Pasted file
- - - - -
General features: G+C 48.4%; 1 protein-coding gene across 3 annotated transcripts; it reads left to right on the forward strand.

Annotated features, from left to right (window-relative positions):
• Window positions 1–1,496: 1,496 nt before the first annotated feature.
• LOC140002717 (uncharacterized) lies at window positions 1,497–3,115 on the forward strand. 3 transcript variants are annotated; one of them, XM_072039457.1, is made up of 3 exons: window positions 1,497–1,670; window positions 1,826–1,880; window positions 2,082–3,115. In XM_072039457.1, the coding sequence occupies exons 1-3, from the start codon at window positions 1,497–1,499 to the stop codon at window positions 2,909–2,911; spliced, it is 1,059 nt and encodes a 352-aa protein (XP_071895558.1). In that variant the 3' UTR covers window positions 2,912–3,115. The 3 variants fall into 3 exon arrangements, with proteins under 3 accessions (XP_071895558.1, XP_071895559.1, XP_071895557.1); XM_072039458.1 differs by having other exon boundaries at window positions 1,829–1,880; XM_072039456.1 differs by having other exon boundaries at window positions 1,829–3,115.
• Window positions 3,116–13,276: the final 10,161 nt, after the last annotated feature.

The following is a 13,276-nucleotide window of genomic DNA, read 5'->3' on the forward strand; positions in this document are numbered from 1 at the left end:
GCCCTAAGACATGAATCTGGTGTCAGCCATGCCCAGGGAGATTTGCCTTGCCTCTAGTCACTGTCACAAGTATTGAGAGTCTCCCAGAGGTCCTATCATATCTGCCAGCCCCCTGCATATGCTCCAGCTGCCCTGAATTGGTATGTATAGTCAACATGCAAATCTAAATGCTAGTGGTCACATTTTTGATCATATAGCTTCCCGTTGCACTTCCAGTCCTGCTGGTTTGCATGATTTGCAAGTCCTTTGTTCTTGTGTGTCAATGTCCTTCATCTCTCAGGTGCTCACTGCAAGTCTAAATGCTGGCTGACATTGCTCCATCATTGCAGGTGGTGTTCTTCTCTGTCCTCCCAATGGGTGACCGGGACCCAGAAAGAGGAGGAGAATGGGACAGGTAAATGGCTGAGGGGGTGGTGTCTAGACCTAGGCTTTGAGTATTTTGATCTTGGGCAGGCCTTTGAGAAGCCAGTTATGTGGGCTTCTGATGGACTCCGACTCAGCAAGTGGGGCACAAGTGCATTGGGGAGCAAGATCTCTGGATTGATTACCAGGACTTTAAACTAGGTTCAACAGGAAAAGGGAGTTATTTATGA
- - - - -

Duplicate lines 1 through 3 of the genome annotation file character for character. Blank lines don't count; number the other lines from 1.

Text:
General features: G+C 48.4%; 1 protein-coding gene across 3 annotated transcripts; it reads left to right on the forward strand.

Annotated features, from left to right (window-relative positions):
• Window positions 1–1,496: 1,496 nt before the first annotated feature.